Jamie Drake on Designing for Michael Bloomberg and China’s New Millionaires

Lunch with a New York-based interior designer who has gone global

I was joined for “Lunch” at Michael’s today by Jamie Drake and Michael McGraw, who besides being two of the best-dressed men in any room in New York City, have both parlayed their impeccable taste into formidable businesses.

Michael helms his own PR firm, The McGraw Agency, and represents an impressive array of tastemakers including Jamie, who is among the most well-known and respected interior designers here and abroad. When I found out both were free to dish at Michael’s today, I jumped at the chance.

Jamie Drake, Diane Clehane and Michael McGraw

I first met Jamie when he was being honored by Fashion Group International at the Annual Night of Stars gala a few years ago (Full disclosure: I’m on the creative committee). Best known for creating environments that are both glamorous and modern yet always reflect the individual client’s needs and tastes, Jamie is highly sought after by the well-heeled set stateside and around the world–most notably in China. His clients here in town include Michael Bloomberg (more on that later) and Madonna.

Unlike many other “name” interior designers who, after decades of hard work, opt to pull back and rest on their well-appointed laurels, Jamie is busier than ever. Next week, he leaves for China to attend The China International Furniture Fair in Guangzhou, where he will unveil a line of furniture especially designed for the Asian market under the label Jamie Drake for Theodore Alexander.

“I’m super excited!” said Jamie of his latest collaboration with the High Point, North Carolina-based furniture company. The new collection features pieces with “high lacquer and gilded finishes” and other “embellishments.” Sounds swanky, doesn’t it?

Jamie’s expansion plans into international markets also include the opening of 11 (!) Jamie Drake for Theodore Alexander stores in Asia next year. He’s also just signed “a letter of cooperation” with one of China’s largest development firms with interests in Asia, the United States and Europe. “Many of my designs are better suited to a global customer versus the American heartland customer,” he told me. And besides, “Asia is minting 100,000 new millionaires a year–that’s 100,000 new customers looking for high-end design.”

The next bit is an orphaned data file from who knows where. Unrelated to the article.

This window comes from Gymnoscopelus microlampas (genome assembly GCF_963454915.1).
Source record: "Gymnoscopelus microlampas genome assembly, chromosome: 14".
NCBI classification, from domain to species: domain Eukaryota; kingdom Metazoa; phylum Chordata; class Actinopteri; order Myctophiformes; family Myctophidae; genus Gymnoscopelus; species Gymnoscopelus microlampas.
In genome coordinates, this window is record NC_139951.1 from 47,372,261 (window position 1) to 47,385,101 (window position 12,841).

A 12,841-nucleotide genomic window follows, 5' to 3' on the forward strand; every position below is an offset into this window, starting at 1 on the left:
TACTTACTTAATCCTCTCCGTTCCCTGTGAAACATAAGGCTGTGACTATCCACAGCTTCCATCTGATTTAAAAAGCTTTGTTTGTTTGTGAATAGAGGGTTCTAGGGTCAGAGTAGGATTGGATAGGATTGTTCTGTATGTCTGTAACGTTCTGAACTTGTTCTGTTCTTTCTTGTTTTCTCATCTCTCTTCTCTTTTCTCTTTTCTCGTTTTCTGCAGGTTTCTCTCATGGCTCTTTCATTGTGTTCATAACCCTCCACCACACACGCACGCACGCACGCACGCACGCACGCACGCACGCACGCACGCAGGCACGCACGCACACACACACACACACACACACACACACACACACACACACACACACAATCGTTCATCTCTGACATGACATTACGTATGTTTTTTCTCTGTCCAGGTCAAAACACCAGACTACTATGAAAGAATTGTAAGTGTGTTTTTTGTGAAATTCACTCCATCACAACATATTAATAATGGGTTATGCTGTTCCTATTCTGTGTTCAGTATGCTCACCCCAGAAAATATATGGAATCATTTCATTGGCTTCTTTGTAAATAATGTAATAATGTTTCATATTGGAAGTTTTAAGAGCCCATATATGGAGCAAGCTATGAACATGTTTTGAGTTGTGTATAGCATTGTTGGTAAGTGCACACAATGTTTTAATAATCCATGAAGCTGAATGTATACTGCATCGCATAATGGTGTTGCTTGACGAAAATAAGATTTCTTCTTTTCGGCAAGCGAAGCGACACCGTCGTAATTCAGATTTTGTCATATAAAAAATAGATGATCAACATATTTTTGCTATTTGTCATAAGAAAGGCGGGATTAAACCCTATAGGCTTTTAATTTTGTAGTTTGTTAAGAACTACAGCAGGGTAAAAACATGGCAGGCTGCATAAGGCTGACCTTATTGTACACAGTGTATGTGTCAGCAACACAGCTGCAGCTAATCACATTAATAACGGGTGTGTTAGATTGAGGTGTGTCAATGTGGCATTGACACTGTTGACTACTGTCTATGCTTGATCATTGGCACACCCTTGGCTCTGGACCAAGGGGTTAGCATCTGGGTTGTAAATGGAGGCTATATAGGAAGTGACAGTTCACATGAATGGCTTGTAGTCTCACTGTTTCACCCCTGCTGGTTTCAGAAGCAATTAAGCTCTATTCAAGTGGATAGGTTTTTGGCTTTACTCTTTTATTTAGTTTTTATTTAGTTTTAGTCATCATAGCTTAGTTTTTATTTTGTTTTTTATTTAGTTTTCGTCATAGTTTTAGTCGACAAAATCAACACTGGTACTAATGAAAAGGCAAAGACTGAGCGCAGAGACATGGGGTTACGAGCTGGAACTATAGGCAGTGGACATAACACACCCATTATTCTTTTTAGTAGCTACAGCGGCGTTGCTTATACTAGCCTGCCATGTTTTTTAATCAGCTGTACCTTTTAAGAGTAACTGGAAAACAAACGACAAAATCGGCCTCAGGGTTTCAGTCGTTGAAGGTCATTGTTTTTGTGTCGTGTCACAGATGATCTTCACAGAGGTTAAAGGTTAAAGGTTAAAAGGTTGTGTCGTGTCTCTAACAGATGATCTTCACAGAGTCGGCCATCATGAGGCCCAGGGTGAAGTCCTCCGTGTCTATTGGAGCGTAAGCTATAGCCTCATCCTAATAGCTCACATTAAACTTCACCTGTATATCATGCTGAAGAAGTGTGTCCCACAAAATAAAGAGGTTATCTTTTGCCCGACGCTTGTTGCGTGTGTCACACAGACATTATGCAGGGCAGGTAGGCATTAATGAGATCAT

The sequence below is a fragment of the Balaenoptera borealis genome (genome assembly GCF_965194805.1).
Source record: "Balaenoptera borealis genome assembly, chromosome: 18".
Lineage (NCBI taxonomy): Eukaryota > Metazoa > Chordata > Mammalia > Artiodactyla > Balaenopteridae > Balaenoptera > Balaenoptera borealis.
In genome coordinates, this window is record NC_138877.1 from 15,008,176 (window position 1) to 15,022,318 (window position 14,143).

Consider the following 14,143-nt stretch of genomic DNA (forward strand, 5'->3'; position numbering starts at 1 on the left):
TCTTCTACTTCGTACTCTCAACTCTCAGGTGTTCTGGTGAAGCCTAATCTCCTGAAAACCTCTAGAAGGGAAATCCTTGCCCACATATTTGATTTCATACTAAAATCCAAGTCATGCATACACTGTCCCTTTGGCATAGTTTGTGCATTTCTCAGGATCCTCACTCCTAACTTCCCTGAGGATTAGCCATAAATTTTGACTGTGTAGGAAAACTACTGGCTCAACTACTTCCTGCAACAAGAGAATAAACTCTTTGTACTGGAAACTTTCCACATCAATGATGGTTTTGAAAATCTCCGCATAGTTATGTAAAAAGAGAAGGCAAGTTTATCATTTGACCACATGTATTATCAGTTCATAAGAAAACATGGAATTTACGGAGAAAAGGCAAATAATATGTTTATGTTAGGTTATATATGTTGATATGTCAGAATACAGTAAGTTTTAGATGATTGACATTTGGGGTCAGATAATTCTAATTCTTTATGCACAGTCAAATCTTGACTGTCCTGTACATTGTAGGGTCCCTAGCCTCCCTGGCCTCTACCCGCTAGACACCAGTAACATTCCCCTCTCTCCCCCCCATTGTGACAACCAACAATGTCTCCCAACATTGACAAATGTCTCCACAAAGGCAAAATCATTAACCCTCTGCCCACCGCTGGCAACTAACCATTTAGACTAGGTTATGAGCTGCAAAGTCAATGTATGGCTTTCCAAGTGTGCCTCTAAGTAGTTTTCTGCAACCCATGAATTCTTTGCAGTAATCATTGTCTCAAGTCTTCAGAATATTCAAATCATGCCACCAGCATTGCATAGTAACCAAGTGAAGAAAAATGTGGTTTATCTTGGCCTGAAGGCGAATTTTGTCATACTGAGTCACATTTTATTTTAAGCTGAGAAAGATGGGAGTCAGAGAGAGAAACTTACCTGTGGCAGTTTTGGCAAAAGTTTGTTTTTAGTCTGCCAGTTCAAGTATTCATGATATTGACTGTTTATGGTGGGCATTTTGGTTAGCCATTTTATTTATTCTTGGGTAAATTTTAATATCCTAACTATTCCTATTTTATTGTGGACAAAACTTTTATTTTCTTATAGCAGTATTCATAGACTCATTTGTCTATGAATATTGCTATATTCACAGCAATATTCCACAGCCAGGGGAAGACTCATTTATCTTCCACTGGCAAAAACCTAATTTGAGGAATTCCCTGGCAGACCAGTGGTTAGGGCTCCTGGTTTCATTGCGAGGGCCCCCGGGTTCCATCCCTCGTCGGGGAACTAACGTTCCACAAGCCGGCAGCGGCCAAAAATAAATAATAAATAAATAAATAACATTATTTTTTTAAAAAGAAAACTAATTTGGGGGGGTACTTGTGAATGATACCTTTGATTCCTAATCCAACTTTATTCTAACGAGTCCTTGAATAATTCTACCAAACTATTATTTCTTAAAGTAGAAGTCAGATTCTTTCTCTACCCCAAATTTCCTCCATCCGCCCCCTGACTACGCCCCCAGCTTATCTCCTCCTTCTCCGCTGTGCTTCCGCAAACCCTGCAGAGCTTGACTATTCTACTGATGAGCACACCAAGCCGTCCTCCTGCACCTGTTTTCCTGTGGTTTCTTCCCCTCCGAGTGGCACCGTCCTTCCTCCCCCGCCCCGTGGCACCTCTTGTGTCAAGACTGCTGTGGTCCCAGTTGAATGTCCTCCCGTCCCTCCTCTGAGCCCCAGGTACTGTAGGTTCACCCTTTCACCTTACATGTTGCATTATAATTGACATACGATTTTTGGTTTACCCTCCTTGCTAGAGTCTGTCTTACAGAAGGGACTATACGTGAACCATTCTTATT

That’s not to say things aren’t going great guns stateside. In 2015, Jamie took on a partner, Caleb Anderson, and merged Drake Design Associates and Caleb Anderson Design to form Drake/Anderson. When I asked Jamie what prompted the partnership he told me, “I did it because I wanted to ensure we would continue to grow,” adding the only thing he didn’t want to grow was his stress level. “I wanted to take on a partner–not sell the company.”

The firm was named to the Architectural Digest AD100 list in December. Jamie had been on the list for many years, but it’s no small accomplishment to have the newly formed partnership make the list since so many firms drop off the roster from year to year.

Caleb, who first worked with Jamie as a college intern and then returned a few years after graduation for a few years before opening his own firm, was on “the short list of five possible candidates,” said Jamie. “I assumed he was going to say ‘no,’ but I took him out to lunch and when I asked him, he said, ‘Oh my God, I would love to do that.’ It’s been a wonderful merger.”

Drake + Anderson recently finished two apartments in the One57 building on 57th Street, perched high above Central Park, and are currently working on a full floor at 56 Leonard Street, in the iconic Herzog & de Meuron, building due for completion soon, as well as a 12,000-square-foot residence in Bridgehampton and a large apartment in the Baccarat residences.

The firm also has projects in Los Angeles, Texas, Florida and London. A soaring stock market has the well-heeled set spending as much as they ever have on their sprawling homes and posh penthouses. “It seems we’re prospering from things we abhor,” said Jamie between bites of his burger, referencing the results of the presidential election. “The decrease in regulation,” he noted, has made his clients optimistic about their bank accounts.